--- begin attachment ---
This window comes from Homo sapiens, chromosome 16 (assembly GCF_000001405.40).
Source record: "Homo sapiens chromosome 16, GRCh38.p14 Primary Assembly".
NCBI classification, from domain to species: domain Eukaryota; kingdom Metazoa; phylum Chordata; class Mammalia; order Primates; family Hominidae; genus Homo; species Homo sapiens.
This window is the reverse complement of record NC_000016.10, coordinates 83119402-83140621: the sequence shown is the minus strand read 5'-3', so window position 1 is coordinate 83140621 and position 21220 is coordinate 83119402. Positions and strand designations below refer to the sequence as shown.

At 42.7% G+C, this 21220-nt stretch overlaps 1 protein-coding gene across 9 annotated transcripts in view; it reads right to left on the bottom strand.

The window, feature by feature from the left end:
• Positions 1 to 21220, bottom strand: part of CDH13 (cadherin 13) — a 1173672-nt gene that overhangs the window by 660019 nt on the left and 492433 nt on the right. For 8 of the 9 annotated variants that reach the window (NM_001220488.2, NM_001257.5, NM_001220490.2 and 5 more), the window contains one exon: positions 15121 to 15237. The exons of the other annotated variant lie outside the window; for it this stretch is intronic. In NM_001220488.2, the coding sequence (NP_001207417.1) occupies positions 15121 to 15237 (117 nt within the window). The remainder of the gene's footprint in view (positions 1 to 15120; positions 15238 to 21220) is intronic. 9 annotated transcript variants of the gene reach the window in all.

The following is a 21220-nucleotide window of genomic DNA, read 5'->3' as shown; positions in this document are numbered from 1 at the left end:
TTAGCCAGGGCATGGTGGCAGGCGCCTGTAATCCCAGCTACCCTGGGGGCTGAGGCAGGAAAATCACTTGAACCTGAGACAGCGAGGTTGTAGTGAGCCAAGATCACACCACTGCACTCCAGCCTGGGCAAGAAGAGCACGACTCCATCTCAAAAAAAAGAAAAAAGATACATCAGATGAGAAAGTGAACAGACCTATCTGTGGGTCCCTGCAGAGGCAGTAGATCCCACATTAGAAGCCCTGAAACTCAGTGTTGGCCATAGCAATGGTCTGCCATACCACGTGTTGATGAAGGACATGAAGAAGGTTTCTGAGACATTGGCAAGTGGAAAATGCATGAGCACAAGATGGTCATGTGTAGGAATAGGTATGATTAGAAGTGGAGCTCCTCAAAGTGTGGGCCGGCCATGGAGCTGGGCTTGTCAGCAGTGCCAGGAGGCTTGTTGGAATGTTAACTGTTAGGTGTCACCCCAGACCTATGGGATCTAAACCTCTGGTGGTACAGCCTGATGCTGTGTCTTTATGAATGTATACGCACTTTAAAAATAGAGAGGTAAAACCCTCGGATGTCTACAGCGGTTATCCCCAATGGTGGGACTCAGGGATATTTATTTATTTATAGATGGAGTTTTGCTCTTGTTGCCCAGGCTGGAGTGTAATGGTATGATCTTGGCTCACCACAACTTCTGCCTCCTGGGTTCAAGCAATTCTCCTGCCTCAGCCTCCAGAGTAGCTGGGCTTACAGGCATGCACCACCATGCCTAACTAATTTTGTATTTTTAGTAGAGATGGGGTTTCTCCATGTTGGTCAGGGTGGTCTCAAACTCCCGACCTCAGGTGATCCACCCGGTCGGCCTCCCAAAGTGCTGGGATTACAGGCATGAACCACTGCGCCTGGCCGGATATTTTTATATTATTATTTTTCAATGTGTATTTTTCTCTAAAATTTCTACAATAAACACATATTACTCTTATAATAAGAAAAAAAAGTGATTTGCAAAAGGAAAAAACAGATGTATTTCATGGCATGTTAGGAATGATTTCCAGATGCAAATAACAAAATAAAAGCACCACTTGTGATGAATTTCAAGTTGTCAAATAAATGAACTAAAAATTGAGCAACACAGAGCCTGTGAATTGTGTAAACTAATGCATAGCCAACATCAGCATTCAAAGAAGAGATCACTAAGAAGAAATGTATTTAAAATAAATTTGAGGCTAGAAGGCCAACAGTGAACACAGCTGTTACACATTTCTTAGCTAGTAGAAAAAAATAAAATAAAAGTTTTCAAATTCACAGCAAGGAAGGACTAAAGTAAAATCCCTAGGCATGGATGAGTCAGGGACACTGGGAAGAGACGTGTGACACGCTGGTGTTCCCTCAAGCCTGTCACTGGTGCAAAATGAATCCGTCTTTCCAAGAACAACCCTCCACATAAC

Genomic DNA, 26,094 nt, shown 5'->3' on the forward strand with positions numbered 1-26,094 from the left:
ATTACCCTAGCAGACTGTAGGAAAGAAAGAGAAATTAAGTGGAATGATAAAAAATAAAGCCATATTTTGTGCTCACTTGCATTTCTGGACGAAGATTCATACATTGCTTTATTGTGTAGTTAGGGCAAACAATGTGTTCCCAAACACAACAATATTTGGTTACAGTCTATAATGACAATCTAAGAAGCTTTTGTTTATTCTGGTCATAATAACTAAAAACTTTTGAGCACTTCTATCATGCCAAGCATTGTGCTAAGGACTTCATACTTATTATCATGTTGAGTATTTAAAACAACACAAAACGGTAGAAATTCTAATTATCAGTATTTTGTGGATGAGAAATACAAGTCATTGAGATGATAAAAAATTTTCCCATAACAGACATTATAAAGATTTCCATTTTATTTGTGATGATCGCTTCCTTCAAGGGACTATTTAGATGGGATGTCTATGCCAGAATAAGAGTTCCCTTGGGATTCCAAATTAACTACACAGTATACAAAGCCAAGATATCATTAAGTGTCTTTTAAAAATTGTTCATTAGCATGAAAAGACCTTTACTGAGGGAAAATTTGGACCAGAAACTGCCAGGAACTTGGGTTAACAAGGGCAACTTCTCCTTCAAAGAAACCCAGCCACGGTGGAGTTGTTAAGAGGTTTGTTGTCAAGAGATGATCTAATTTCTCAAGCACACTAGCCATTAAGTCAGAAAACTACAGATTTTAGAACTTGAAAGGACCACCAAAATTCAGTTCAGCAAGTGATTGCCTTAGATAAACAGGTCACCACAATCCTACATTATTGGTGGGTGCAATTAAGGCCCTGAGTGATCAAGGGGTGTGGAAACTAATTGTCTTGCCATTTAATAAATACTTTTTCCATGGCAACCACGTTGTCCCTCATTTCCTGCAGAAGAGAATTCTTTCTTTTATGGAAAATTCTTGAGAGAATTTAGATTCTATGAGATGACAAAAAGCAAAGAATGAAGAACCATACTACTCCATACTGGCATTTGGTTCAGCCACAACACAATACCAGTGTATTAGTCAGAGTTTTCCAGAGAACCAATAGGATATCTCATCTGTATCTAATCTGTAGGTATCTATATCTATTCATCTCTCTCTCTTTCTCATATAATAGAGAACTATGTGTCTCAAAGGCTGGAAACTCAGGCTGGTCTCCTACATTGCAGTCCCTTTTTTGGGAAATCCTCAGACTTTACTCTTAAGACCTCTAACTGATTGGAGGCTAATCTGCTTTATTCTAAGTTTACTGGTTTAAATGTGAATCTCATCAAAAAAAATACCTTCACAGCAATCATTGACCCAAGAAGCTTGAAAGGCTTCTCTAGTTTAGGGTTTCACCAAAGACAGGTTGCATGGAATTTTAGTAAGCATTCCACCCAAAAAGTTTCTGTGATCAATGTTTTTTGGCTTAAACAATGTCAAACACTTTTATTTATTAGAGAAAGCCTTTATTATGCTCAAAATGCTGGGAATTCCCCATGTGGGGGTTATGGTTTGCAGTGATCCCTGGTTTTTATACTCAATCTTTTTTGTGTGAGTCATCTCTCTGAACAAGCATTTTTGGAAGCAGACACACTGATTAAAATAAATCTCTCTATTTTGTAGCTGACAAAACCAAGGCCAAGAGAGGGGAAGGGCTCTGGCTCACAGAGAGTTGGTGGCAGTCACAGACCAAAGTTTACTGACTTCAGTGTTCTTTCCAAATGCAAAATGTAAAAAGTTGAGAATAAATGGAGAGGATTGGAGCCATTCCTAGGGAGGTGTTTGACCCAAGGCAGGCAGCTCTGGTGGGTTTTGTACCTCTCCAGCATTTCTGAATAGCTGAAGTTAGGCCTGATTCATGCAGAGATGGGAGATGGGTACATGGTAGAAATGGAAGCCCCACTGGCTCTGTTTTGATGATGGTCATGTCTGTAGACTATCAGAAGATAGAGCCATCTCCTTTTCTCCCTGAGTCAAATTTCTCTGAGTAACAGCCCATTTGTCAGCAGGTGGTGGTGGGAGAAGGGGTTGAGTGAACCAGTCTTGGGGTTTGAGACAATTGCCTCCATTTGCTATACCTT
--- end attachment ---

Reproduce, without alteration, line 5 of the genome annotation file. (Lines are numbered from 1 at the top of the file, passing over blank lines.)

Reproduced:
At 42.7% G+C, this 21220-nt stretch overlaps 1 protein-coding gene across 9 annotated transcripts in view; it reads right to left on the bottom strand.